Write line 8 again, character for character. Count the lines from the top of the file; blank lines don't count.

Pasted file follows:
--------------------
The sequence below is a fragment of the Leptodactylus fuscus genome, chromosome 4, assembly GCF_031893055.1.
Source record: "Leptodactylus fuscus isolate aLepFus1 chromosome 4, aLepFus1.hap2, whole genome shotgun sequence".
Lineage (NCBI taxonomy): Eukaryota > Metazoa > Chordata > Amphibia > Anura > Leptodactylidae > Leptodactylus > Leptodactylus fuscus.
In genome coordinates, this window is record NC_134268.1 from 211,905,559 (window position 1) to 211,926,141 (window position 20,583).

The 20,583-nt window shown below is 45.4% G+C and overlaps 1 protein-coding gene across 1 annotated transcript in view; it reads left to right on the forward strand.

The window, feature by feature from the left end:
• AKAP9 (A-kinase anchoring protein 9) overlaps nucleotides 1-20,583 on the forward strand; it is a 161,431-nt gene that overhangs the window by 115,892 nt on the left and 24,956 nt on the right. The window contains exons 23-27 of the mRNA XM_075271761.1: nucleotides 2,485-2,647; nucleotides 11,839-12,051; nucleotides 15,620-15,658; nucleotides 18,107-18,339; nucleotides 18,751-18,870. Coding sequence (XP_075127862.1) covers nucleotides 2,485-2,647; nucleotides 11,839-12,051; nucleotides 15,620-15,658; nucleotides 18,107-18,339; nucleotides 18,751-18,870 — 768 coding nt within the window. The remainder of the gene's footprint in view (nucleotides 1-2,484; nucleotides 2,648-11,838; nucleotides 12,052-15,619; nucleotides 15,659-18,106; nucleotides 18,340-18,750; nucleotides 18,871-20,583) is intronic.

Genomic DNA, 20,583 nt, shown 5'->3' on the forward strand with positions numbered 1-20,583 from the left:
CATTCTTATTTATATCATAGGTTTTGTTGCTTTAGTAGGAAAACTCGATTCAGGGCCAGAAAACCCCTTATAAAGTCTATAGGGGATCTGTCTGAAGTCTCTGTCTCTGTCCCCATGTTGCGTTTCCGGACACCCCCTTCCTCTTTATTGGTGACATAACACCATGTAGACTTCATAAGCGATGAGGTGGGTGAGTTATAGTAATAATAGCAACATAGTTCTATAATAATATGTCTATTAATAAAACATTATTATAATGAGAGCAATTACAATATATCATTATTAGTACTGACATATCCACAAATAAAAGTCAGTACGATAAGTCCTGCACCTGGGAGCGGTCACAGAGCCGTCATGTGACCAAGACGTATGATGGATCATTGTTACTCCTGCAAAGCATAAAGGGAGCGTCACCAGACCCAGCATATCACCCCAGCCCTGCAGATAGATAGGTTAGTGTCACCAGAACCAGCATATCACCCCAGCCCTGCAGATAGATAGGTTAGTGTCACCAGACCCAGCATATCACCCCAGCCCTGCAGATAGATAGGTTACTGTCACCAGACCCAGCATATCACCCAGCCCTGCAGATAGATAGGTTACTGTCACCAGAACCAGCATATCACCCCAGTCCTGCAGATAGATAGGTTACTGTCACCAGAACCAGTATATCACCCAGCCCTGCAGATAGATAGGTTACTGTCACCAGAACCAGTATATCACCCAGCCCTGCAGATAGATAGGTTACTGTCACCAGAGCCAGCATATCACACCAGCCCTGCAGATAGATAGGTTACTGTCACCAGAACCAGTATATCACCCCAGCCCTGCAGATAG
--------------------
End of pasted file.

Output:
Genomic DNA, 20,583 nt, shown 5'->3' on the forward strand with positions numbered 1-20,583 from the left: